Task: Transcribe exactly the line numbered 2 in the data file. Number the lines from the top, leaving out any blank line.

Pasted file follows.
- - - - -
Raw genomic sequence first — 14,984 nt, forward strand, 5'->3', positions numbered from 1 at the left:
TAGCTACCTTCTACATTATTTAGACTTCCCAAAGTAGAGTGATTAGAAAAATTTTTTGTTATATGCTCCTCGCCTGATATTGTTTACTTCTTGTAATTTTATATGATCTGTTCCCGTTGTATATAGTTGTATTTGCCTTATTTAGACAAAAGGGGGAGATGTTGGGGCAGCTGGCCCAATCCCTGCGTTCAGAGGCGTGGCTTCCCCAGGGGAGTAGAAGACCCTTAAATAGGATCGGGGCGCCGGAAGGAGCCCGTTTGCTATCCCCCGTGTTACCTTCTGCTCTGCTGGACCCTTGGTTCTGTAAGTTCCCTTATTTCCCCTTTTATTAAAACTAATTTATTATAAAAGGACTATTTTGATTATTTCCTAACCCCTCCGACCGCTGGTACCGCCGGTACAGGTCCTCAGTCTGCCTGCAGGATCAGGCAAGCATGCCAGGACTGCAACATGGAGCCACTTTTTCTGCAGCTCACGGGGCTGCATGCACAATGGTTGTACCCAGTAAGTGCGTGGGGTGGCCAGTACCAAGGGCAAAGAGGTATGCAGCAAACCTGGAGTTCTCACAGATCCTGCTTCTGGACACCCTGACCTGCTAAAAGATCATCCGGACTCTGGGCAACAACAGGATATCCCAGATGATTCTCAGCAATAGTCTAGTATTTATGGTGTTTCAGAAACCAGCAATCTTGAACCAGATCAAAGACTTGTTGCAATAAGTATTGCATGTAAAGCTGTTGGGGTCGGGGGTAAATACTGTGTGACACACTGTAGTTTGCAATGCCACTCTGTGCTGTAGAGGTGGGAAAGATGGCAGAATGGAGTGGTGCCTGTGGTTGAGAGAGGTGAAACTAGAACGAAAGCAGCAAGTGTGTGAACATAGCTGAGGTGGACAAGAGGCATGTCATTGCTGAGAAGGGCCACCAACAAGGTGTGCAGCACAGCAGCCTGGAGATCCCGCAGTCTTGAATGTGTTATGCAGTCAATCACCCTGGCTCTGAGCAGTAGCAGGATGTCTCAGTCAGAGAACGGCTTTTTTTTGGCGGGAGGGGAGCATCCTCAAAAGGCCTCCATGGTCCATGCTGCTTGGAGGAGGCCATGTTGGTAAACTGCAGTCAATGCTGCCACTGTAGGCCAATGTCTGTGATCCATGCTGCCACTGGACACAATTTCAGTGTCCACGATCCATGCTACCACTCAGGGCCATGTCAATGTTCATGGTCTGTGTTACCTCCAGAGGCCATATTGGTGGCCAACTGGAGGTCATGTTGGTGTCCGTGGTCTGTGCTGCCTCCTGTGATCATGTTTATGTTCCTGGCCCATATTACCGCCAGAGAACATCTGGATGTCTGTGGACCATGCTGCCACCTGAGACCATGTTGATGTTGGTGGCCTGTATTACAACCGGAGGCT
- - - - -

TAGCTACCTTCTACATTATTTAGACTTCCCAAAGTAGAGTGATTAGAAAAATTTTTTGTTATATGCTCCTCGCCTGATATTGTTTACTTCTTGTAATTTTATATGATCTGTTCCCGTTGTATATAGTTGTATTTGCCTTATTTAGACAAAAGGGGGAGATGTTGGGGCAGCTGGCCCAATCCCTGCGTTCAGAGGCGTGGCTTCCCCAGGGGAGTAGAAGACCCTTAAATAGGATCGGGGCGCCGGAAGGAGCCCGTTTGCTATCCCCCGTGTTACCTTCTGCTCTGCTGGACCCTTGGTTCTGTAAGTTCCCTTATTTCCCCTTTTATTAAAACTAATTTATTATAAAAGGACTATTTTGATTATTTCCTAACCCCTCCGACCGCTGGTACCGCCGGTACAGGTCCTCAGTCTGCCTGCAGGATCAGGCAAGCATGCCAGGACTGCAACATGGAGCCACTTTTTCTGCAGCTCACGGGGCTGCATGCACAATGGTTGTACCCAGTAAGTGCGTGGGGTGGCCAGTACCAAGGGCAAAGAGGTATGCAGCAAACCTGGAGTTCTCACAGATCCTGCTTCTGGACACCCTGACCTGCTAAAAGATCATCCGGACTCTGGGCAACAACAGGATATCCCAGATGATTCTCAGCAATAGTCTAGTATTTATGGTGTTTCAGAAACCAGCAATCTTGAACCAGATCAAAGACTTGTTGCAATAAGTATTGCATGTAAAGCTGTTGGGGTCGGGGGTAAATACTGTGTGACACACTGTAGTTTGCAATGCCACTCTGTGCTGTAGAGGTGGGAAAGATGGCAGAATGGAGTGGTGCCTGTGGTTGAGAGAGGTGAAACTAGAACGAAAGCAGCAAGTGTGTGAACATAGCTGAGGTGGACAAGAGGCATGTCATTGCTGAGAAGGGCCACCAACAAGGTGTGCAGCACAGCAGCCTGGAGATCCCGCAGTCTTGAATGTGTTATGCAGTCAATCACCCTGGCTCTGAGCAGTAGCAGGATGTCTCAGTCAGAGAACGGCTTTTTTTTGGCGGGAGGGGAGCATCCTCAAAAGGCCTCCATGGTCCATGCTGCTTGGAGGAGGCCATGTTGGTAAACTGCAGTCAATGCTGCCACTGTAGGCCAATGTCTGTGATCCATGCTGCCACTGGACACAATTTCAGTGTCCACGATCCATGCTACCACTCAGGGCCATGTCAATGTTCATGGTCTGTGTTACCTCCAGAGGCCATATTGGTGGCCAACTGGAGGTCATGTTGGTGTCCGTGGTCTGTGCTGCCTCCTGTGATCATGTTTATGTTCCTGGCCCATATTACCGCCAGAGAACATCTGGATGTCTGTGGACCATGCTGCCACCTGAGACCATGTTGATGTTGGTGGCCTGTATTACAACCGGAGGCT